That's always a sticky situation. It's not like you can guarantee it... I figure it's just assumed that "All sales are final". In your ad, did you say anything like that? I know even putting it would seem sketchy to a buyer... but all you can do is state that it worked great before you sold it, and there are no known problems. Any future issues that arise need to be handled by the new owner, and most responsible buyers will know that.

    GPIA7R on
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    BuddiesBuddies Registered User regular
    edited June 2009
    if you are really worried about that, just let him know the warranty is either expired or non-transferable. If it is transferable then transfer it.

    Buddies on
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    illigillig Registered User regular
    edited June 2009
    no need to be so paranoid it's a cash, AS-IS sale of a 3 year old computer... if he decides later to try to get his money back you can tell him to sit and spin

    illig on
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    KrisKris Registered User regular
    edited June 2009
    Haha. Alright, well as long as he couldn't really get away with pulling that type of shit down the road, I'll just make sure to clearly mention it is an as-is sale, and no longer covered by warranty when I drop it off this evening.

    Thanks for help and advice guys! :^:

    Kris on
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    underdonkunderdonk __BANNED USERS regular
    edited June 2009
    underdonk on
    Back in the day, bucko, we just had an A and a B button... and we liked it.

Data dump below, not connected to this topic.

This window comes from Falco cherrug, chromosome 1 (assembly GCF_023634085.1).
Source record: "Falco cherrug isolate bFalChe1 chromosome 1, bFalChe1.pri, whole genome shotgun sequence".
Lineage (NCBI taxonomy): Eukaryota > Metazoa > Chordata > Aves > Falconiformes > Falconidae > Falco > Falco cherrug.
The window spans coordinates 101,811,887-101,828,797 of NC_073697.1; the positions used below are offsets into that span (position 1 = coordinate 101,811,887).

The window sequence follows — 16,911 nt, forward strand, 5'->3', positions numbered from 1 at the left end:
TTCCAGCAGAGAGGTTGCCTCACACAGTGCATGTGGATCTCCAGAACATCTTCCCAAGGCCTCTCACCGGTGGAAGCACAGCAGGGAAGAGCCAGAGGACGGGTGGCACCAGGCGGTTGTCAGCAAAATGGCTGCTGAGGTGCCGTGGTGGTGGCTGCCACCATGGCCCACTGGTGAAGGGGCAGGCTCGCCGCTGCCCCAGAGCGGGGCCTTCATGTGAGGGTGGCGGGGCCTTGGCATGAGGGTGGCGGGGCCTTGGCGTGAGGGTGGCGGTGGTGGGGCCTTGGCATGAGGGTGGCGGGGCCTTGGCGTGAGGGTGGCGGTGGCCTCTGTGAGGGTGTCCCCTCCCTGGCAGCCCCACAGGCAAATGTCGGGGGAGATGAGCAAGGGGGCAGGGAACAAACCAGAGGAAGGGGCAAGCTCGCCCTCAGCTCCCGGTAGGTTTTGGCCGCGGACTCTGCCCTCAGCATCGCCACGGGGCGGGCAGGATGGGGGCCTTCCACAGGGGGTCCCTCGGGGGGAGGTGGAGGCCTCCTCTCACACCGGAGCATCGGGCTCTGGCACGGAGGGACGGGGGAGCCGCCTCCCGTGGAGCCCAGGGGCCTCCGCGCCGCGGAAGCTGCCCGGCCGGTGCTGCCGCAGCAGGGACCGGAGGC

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    PeregrineFalconPeregrineFalcon Registered User regular
    edited June 2009
    illig wrote: »
    no need to be so paranoid it's a cash, AS-IS sale of a 3 year old computer... if he decides later to try to get his money back you can tell him to sit and spin

    Pretty much this, assuming you even dignify him with a response.

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    illigillig Registered User regular
    edited June 2009
    illig wrote: »
    no need to be so paranoid it's a cash, AS-IS sale of a 3 year old computer... if he decides later to try to get his money back you can tell him to sit and spin

    Pretty much this, assuming you even dignify him with a response.

    ehh.. it's fun to laugh at people though

    i had a dude email me a YEAR after i sold him a stick of ram (PC-133) to let me know that it was broken in half and he wanted his money back

    needless to say he became a forum joke

    illig on
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    GPIA7RGPIA7R Registered User regular
    edited June 2009
    What? Didn't you know that there's an automatic lifetime warranty when you buy from a person?

    Shame on you, you should have gone out and bought him a new stick of RAM.

    I'm reporting you to the Better business bureau

    GPIA7R on